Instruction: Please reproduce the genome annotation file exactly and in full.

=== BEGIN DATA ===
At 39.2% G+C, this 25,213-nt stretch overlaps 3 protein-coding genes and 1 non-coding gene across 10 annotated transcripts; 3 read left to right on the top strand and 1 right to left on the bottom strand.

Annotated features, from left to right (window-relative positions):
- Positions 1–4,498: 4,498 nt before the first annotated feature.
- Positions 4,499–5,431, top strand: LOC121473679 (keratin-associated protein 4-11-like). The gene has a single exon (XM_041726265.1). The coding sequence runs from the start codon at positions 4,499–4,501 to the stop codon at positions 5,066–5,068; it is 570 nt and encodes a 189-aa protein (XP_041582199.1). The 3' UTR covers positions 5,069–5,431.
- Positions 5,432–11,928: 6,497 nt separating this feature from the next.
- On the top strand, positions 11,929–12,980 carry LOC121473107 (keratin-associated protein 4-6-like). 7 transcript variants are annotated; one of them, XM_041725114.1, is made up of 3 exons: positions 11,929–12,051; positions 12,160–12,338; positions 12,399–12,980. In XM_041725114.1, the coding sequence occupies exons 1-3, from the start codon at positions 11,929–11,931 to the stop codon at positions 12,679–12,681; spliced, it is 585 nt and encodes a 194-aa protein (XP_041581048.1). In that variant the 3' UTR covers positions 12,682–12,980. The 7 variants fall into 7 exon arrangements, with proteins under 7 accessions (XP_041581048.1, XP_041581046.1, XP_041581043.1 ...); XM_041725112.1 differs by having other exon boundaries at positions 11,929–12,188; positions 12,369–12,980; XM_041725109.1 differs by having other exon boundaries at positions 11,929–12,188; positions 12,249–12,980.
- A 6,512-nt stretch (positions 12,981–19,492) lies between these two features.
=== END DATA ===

At 39.2% G+C, this 25,213-nt stretch overlaps 3 protein-coding genes and 1 non-coding gene across 10 annotated transcripts; 3 read left to right on the top strand and 1 right to left on the bottom strand.

Annotated features, from left to right (window-relative positions):
- Positions 1–4,498: 4,498 nt before the first annotated feature.
- Positions 4,499–5,431, top strand: LOC121473679 (keratin-associated protein 4-11-like). The gene has a single exon (XM_041726265.1). The coding sequence runs from the start codon at positions 4,499–4,501 to the stop codon at positions 5,066–5,068; it is 570 nt and encodes a 189-aa protein (XP_041582199.1). The 3' UTR covers positions 5,069–5,431.
- Positions 5,432–11,928: 6,497 nt separating this feature from the next.
- On the top strand, positions 11,929–12,980 carry LOC121473107 (keratin-associated protein 4-6-like). 7 transcript variants are annotated; one of them, XM_041725114.1, is made up of 3 exons: positions 11,929–12,051; positions 12,160–12,338; positions 12,399–12,980. In XM_041725114.1, the coding sequence occupies exons 1-3, from the start codon at positions 11,929–11,931 to the stop codon at positions 12,679–12,681; spliced, it is 585 nt and encodes a 194-aa protein (XP_041581048.1). In that variant the 3' UTR covers positions 12,682–12,980. The 7 variants fall into 7 exon arrangements, with proteins under 7 accessions (XP_041581048.1, XP_041581046.1, XP_041581043.1 ...); XM_041725112.1 differs by having other exon boundaries at positions 11,929–12,188; positions 12,369–12,980; XM_041725109.1 differs by having other exon boundaries at positions 11,929–12,188; positions 12,249–12,980.
- A 6,512-nt stretch (positions 12,981–19,492) lies between these two features.